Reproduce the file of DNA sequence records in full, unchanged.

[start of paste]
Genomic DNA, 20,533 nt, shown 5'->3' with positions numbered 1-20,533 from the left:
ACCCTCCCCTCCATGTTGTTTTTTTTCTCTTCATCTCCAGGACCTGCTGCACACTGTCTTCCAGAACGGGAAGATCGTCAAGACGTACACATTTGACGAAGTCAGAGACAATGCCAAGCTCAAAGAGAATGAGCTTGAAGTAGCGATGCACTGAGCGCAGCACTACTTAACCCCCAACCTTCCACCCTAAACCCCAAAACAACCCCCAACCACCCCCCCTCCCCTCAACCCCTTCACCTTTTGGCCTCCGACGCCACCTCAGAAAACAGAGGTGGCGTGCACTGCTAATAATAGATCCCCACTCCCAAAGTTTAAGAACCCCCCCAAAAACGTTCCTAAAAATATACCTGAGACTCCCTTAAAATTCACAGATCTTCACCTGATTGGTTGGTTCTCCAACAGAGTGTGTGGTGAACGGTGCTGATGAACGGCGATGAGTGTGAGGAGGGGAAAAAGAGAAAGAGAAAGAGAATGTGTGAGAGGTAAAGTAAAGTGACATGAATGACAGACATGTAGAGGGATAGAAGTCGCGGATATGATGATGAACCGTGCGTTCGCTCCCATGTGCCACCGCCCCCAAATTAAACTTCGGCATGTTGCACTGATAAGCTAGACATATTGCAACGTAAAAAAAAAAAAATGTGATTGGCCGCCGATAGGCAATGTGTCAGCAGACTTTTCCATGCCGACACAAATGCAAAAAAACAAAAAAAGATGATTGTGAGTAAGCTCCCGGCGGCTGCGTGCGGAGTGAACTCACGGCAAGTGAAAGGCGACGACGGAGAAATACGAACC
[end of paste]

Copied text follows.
Genomic DNA, 20,533 nt, shown 5'->3' with positions numbered 1-20,533 from the left:
ACCCTCCCCTCCATGTTGTTTTTTTTCTCTTCATCTCCAGGACCTGCTGCACACTGTCTTCCAGAACGGGAAGATCGTCAAGACGTACACATTTGACGAAGTCAGAGACAATGCCAAGCTCAAAGAGAATGAGCTTGAAGTAGCGATGCACTGAGCGCAGCACTACTTAACCCCCAACCTTCCACCCTAAACCCCAAAACAACCCCCAACCACCCCCCCTCCCCTCAACCCCTTCACCTTTTGGCCTCCGACGCCACCTCAGAAAACAGAGGTGGCGTGCACTGCTAATAATAGATCCCCACTCCCAAAGTTTAAGAACCCCCCCAAAAACGTTCCTAAAAATATACCTGAGACTCCCTTAAAATTCACAGATCTTCACCTGATTGGTTGGTTCTCCAACAGAGTGTGTGGTGAACGGTGCTGATGAACGGCGATGAGTGTGAGGAGGGGAAAAAGAGAAAGAGAAAGAGAATGTGTGAGAGGTAAAGTAAAGTGACATGAATGACAGACATGTAGAGGGATAGAAGTCGCGGATATGATGATGAACCGTGCGTTCGCTCCCATGTGCCACCGCCCCCAAATTAAACTTCGGCATGTTGCACTGATAAGCTAGACATATTGCAACGTAAAAAAAAAAAAATGTGATTGGCCGCCGATAGGCAATGTGTCAGCAGACTTTTCCATGCCGACACAAATGCAAAAAAACAAAAAAAGATGATTGTGAGTAAGCTCCCGGCGGCTGCGTGCGGAGTGAACTCACGGCAAGTGAAAGGCGACGACGGAGAAATACGAACC